Admin solons vary on Cha-cha mode

PHILIPPINE NEWS SERVICE — ADMINISTRATION lawmakers are of varied opinion on a renewed proposal to amend the Constitution which President Gloria Macapagal-Arroyo wants to be done through a constituent assembly that could lead to a federal form of government in the hope of resolving the conflict in Mindanao.

A constituent assembly, according to Malacañang, is what even Senate Minority Leader Aquilino Pimentel Jr. is advocating, filing a resolution that has been signed by at least 12 senators.

Rep. Abraham Mitra (NPC, Palawan) suggested that big parties like Lakas-CMD, Kabalikat ng Malayang Pilipino (Kampi), Nationalist People’s Coalition and the Nacionalista Party — which are all members of the ruling coalition — should meet in a party summit that will discuss the proposed Charte change.

“The summit could come up with an accord that will define the parameters of Charter change so the exercise will be focused on the provisions that really need to be revised,” according to Mitra, chairman of the House committee on agriculture.

Rep. Paul Daza (Kampi, Northern Samar) argued that the proposal is again being misinterpreted by the opposition, which is “insisting that Charter change is meant to sneak in changes” to prolong the term of President Arroyo and other elective officials.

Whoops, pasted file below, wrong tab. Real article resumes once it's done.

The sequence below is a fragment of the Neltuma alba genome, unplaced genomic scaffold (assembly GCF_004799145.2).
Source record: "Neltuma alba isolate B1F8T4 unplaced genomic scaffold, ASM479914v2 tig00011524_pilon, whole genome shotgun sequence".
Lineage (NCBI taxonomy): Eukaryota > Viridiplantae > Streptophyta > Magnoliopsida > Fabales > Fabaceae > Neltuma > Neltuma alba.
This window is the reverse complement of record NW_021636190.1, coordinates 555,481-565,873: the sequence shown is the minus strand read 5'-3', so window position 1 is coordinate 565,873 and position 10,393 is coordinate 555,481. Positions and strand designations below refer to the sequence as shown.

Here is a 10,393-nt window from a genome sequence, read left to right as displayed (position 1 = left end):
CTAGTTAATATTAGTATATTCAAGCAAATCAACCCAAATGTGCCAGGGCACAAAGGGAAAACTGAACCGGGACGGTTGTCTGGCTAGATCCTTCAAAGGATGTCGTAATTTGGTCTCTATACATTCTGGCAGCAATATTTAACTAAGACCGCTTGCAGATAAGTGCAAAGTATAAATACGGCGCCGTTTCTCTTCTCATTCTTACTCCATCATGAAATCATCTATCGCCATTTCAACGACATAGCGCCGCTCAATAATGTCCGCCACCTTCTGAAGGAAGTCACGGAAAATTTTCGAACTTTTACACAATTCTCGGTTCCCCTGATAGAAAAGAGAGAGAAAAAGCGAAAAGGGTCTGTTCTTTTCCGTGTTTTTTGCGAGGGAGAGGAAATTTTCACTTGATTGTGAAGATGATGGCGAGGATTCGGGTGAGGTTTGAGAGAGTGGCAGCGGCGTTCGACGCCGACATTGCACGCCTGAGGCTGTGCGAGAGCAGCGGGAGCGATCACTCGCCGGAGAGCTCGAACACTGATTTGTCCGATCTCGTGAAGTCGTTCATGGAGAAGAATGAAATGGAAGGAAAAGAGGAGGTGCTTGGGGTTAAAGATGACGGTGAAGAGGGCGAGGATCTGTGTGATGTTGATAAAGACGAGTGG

Daza noted that the President’s bitterest critics in the Senate, headed by Pimentel, are among those pushing for federalism through constitutional amendments in a constituent assembly.

“Charter change will not last forever. It should be responsive to the changing times,” he said.

Rep. Elpidio Barzaga (Kampi, Cavite) agreed with Mitra there should be parameters in amending the 1987 Constitution to avoid suspensions that the proposed amendments will for the term extension of present officials.

“My fear is that without the parties providing discipline and guidance, the constitutional assembly might degenerate into a free-for-all, come-what-may submission of proposed changes that will result in the overhaul of the fundamental law, instead of the surgical removal or insertion of provisions that the limited agenda of federalism and economic changes will require,” Barzaga said.

Rep. Roilo Golez (Ind., Parañaque), spokesman of the House minority, said it has become a “Filipino blood sport” that always arises suspicions since he joined the legislature during the 9th Congress.